Ottawa, ON — Employment increased by an estimated 43,000 in September 2004, following two months of little change, Statistics Canada reports. The unemployment rate edged down 0.1 percentage points to 7.1%. Over the first nine months of 2004, employment has grown by 1.0% (+156,000) while hours worked have increased at twice the pace (+2.1%).
All of the gains so far this year have been in full-time employment (+229,000) while the number of part-time jobs has fallen by 74,000.
In September, the increase in employment was all full time (+72,000) while part-time employment edged down 29,000.
Youth employment rose by 26,000 in September, mostly among older youths aged 20 to 24. The gain among youths was in full-time employment (+40,000). September’s increase partially offsets losses in July and August, leaving employment slightly above the level at the beginning of the year (+0.7%). In September, the unemployment rate was little changed at 13.5% as more youths entered the labour force.
Employment among adult women was little changed for the fourth consecutive month. In September, slight losses in part-time employment (-16,000) were offset by an increase of 26,000 full-time jobs. Over the first nine months of 2004, employment among adult women has risen by only 0.7% (+41,000) with the gain all in full-time jobs. A decline in the number of adult women in the labour force looking for work in September pushed their unemployment rate down 0.4 percentage points to 5.8%.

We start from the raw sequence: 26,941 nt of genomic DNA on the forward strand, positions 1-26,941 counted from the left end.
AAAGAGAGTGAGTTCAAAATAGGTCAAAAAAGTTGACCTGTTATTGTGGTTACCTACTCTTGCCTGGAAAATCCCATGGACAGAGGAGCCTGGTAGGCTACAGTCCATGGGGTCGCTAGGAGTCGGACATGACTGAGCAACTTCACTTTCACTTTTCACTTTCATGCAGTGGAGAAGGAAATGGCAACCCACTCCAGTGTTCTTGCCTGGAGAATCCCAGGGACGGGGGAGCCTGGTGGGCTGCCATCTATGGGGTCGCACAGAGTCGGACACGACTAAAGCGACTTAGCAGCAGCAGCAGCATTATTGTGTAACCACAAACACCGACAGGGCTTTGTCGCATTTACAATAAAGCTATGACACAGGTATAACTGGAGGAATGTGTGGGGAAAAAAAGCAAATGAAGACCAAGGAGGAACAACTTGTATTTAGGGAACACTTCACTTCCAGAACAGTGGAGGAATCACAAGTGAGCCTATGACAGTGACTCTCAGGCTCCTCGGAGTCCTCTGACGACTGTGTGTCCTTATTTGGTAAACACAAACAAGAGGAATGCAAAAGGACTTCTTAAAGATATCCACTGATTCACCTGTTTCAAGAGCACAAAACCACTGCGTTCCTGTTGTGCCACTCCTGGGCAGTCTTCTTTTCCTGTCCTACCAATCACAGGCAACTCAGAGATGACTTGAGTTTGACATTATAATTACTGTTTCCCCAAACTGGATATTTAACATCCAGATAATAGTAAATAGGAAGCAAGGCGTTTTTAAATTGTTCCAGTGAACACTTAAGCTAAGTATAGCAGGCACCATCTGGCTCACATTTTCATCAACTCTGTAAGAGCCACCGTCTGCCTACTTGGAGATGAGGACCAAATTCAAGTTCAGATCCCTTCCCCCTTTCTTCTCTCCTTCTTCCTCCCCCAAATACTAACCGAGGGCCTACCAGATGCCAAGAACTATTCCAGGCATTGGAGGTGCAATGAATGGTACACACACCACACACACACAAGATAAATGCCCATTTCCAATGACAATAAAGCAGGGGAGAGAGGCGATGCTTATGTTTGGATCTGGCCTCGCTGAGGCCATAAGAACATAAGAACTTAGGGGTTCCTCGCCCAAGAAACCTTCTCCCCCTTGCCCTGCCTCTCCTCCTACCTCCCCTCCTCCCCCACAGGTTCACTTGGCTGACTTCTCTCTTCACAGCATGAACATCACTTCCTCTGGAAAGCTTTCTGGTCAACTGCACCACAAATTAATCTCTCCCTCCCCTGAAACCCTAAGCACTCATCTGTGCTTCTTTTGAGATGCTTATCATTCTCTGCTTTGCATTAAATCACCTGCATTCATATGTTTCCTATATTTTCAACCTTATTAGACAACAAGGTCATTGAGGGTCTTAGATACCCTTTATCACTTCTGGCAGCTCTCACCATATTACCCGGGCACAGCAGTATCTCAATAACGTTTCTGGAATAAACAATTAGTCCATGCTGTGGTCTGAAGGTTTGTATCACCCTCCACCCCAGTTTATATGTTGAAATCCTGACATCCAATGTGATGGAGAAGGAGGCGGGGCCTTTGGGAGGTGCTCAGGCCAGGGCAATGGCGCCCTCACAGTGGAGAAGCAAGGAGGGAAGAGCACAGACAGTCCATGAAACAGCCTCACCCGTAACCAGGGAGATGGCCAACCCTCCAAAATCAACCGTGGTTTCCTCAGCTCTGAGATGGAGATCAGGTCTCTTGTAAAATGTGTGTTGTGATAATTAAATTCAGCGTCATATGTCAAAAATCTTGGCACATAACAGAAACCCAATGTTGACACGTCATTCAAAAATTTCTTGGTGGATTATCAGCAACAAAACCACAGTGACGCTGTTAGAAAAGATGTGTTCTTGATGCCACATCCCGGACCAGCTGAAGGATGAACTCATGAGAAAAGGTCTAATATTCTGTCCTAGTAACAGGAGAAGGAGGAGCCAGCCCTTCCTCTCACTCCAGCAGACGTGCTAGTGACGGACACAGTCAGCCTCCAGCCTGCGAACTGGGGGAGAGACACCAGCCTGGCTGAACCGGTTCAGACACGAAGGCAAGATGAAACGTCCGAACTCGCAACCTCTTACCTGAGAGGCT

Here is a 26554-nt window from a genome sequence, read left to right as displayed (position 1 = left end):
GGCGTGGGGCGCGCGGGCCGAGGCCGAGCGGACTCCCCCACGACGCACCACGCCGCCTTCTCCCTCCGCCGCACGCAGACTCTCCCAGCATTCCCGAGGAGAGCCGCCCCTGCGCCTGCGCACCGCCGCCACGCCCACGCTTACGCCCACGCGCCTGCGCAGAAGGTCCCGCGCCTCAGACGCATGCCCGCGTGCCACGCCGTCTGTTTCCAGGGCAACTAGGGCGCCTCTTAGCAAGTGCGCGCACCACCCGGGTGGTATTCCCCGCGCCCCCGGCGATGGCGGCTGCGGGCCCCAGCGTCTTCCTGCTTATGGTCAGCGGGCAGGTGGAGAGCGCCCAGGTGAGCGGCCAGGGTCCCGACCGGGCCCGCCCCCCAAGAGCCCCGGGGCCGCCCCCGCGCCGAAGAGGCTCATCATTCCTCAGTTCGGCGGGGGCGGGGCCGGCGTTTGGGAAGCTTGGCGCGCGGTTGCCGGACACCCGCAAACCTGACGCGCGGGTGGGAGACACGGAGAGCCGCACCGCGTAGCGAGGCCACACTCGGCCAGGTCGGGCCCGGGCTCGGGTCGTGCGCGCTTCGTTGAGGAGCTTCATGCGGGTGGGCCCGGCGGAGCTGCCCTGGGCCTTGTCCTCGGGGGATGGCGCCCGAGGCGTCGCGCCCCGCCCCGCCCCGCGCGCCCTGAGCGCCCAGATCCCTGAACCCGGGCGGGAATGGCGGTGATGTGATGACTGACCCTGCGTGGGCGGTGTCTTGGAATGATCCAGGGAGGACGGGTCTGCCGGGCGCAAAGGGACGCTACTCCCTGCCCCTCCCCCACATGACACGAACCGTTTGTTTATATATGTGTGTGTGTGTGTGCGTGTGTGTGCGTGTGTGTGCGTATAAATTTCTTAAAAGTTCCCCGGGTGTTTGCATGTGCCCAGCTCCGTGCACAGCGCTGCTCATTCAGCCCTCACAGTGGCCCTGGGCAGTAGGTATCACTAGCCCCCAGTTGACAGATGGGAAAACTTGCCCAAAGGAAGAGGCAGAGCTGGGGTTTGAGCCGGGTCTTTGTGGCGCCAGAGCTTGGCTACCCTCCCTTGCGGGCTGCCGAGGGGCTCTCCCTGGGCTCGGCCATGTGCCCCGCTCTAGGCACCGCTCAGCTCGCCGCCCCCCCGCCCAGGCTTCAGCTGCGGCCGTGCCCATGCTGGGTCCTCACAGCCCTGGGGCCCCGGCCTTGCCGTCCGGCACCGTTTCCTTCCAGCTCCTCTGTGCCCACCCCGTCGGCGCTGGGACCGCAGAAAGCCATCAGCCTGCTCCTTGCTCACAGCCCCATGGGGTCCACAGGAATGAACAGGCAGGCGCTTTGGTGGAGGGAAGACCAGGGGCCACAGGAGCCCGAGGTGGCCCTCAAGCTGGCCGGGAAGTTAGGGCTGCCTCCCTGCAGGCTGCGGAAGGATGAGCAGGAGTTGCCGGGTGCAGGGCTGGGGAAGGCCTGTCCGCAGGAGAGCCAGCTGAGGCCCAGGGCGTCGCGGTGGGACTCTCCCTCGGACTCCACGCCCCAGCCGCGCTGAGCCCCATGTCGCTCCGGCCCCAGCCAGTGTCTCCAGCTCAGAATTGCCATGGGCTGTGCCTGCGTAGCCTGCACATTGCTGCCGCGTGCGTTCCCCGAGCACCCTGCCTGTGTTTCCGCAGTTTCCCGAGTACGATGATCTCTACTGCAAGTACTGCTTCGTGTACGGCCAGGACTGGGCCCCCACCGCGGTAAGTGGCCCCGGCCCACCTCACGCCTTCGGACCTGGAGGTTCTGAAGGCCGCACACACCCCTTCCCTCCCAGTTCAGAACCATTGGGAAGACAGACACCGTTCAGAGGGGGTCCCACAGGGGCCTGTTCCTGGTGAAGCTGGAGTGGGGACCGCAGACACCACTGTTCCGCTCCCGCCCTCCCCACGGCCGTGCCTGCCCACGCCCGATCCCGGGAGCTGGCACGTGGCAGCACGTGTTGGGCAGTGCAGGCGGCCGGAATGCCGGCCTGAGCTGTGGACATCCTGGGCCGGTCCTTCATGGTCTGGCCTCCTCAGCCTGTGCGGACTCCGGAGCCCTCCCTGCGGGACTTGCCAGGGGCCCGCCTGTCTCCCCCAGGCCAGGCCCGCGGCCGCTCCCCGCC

Employment among adult men was also little changed in September. So far this year, the number of employed adult men has increased by 1.4% (+99,000), twice the pace of job growth for adult women. The gains over this period have been in full-time employment. The unemployment rate for adult men was unchanged in September at 5.8%.
Employment increased by 34,000 in educational services in September, offsetting declines in July and August. This leaves employment in the sector down 1.4 % since the start of the year with the decline concentrated in Quebec.
There were 16,000 more people working in public administration in September, mainly at the provincial level in Ontario and Quebec. Despite the increase in September, employment in public administration has shown little change over the first nine months of 2004 (+0.4%).
In September, employment in professional, scientific and technical services fell by 14,000. Despite this decline, employment has trended up since the start of the year with gains of 37,000 (+3.7%) over the period.
Employment also fell in information, culture and recreation (-13,000). Losses earlier in the year along with the decline in September offset gains over the summer, leaving employment in the sector at about the same level as at the start of the year.
Despite little change in construction and in finance, insurance, real estate and leasing in September, employment in both sectors has been robust with respective gains of 42,000 (+4.3%) and 51,000 (+5.3%) over the first nine months of 2004.